Knowledge, as the Apostle Paul pointed out, is not spiritual maturity. Knowledge makes you arrogant. Love transforms you.

If you go to a megachurch, you will discover thousands of people whose lives look more like Jesus a few years down the road than they ever did before. You’ll discover people who have placed their faith in Jesus and who are being transformed by the love of God (and you’ll discover that in small and mid-sized churches too).

You know who isn’t being transformed by love? The critics.

Think about that for a while. And maybe worry about that as well.

4. People don’t like attending large churches

This is a fun argument to spin because it sounds like what Yoggi Berra said about a certain New York restaurant: “Nobody goes there anymore. It’s too crowded.”

While it may be true that Millennials love relationship and smaller gatherings, the truth is people in every demographic continue to flock to megachurches.  Studies continue to show that megachurches keep getting bigger and there are more of them every year.

Large churches are doing a better and better job of making things smaller too. The launch of new, smaller campuses and smaller worship spaces are models many megachurches are adopting.

The paradox is that large churches keep getting larger and smaller at the same time. Which is why they keep growing larger.

5. Megachurches are unbiblical

This is a common criticism of megachurches. People don’t like the lights, the structure or “CEO” style leadership.

I’m just not sure the argument stands up, though.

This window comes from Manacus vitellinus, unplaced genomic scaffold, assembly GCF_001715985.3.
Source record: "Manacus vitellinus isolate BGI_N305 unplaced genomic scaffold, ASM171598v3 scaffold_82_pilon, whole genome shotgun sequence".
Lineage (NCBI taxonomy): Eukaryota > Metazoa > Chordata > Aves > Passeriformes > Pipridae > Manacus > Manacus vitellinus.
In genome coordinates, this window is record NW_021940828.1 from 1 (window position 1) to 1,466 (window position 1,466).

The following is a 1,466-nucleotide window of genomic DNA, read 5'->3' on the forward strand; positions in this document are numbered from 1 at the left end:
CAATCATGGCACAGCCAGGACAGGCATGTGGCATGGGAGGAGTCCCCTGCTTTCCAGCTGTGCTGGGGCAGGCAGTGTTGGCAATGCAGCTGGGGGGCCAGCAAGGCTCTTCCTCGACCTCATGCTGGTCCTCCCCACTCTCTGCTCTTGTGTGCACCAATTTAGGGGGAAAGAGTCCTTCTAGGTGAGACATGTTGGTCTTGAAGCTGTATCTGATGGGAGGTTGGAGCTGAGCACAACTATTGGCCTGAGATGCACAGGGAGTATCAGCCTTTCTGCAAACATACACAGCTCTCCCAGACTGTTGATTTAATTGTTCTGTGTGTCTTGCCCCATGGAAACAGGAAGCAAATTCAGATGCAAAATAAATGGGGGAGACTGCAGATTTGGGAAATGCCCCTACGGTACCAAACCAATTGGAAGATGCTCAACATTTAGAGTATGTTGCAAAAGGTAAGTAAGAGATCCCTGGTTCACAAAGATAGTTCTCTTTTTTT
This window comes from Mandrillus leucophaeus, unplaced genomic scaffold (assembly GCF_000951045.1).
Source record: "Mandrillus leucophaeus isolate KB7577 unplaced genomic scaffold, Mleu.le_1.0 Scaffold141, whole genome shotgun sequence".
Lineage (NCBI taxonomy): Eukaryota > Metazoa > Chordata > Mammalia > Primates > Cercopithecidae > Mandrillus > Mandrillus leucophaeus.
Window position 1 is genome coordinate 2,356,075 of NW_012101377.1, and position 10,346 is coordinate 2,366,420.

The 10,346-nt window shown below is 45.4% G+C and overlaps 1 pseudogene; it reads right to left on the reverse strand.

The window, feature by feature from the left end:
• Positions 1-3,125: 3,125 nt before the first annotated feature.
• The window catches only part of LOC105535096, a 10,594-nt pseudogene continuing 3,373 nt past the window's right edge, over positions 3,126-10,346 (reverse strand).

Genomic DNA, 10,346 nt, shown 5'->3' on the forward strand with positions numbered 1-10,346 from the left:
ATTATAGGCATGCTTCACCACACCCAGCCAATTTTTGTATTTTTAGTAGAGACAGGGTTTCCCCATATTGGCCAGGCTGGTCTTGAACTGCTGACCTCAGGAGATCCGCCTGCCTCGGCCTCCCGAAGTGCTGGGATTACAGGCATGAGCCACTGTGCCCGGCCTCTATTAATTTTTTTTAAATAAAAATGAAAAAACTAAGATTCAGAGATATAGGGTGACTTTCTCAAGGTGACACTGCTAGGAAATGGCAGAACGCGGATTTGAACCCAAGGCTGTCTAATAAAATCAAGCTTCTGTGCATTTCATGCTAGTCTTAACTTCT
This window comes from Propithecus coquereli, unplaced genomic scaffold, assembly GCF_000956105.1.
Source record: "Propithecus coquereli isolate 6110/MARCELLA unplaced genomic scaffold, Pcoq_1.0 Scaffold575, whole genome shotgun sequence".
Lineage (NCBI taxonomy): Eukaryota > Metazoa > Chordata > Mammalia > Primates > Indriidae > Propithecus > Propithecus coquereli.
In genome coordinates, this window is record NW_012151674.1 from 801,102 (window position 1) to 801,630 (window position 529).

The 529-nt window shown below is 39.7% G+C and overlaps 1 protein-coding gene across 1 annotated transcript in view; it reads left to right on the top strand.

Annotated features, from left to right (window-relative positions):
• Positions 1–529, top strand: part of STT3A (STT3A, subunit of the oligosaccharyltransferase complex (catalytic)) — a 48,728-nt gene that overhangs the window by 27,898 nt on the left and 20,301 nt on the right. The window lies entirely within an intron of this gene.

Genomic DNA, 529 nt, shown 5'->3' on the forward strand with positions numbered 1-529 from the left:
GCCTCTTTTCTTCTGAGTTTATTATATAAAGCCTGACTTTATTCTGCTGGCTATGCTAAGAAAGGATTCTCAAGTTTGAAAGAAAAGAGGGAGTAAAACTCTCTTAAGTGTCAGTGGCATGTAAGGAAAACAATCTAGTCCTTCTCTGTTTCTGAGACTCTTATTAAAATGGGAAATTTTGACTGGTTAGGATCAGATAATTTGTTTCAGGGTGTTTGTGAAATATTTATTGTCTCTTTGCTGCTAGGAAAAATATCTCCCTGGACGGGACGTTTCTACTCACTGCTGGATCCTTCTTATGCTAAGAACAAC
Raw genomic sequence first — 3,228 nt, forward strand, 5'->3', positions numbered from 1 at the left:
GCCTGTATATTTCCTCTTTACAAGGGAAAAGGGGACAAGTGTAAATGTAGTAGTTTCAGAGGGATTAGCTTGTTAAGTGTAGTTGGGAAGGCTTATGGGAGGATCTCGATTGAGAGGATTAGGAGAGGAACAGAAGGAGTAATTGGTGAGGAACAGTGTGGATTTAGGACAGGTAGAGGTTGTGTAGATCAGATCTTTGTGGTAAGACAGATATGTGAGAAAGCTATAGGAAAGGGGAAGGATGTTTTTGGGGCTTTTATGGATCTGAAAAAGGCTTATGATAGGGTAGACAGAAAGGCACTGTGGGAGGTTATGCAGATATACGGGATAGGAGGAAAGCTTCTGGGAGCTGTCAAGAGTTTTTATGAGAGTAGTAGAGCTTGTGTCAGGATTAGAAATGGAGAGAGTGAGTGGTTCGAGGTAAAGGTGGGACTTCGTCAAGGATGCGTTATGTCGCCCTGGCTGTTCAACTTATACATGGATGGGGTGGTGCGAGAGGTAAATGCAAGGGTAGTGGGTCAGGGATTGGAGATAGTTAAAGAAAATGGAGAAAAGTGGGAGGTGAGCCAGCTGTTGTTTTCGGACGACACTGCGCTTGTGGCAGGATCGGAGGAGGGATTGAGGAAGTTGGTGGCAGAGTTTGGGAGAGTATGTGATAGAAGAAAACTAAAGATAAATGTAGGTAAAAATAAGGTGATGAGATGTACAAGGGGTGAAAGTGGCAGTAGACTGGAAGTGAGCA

First, the critics of megachurches are rarely practicing what might be called ‘biblical’ forms of church. My guess is most don’t get up at 5 a.m. each day before work, get together with other Christians to pray and promise each other that they won’t cheat on their wives, that they’ll care for the poor and stay faithful to Jesus. My guess is they’re not reciting ancient canticles, gathering daily in each other’s homes and radically pooling their possessions to care for the poor and help other fledgling churches fuel the rapidly expanding Jesus-movement. If they are, my hat’s off to them. This is probably a fair representation of the form of first-century Christian worship.

The reality, of course, is that the church has always changed, adapted and responded to changing times.

Organ music, now seen as traditional, obscure or even quaint, was the ‘radical’ new worship of the 19th century.

It’s so easy to confuse the method with the mission and preferences with principles. The methods change. The mission doesn’t.

In fact, if you want to jeopardize the mission, never change your method. You’ll become irrelevant in a generation. The person going door to door selling encyclopedias is going to have a tough time in the future, especially given the fact that Encyclopedia Britannica stopped publishing in 2012 after 244 years. It’s not that people got out of the information business, it’s just that how we consume information changed.

Ditto with the church. There may be a day where large churches are no longer an effective way to share Christ with others. If that’s the case, they’ll fade. In the meantime, though, if they continue to lead people into a growing relationship with Jesus, why stop them?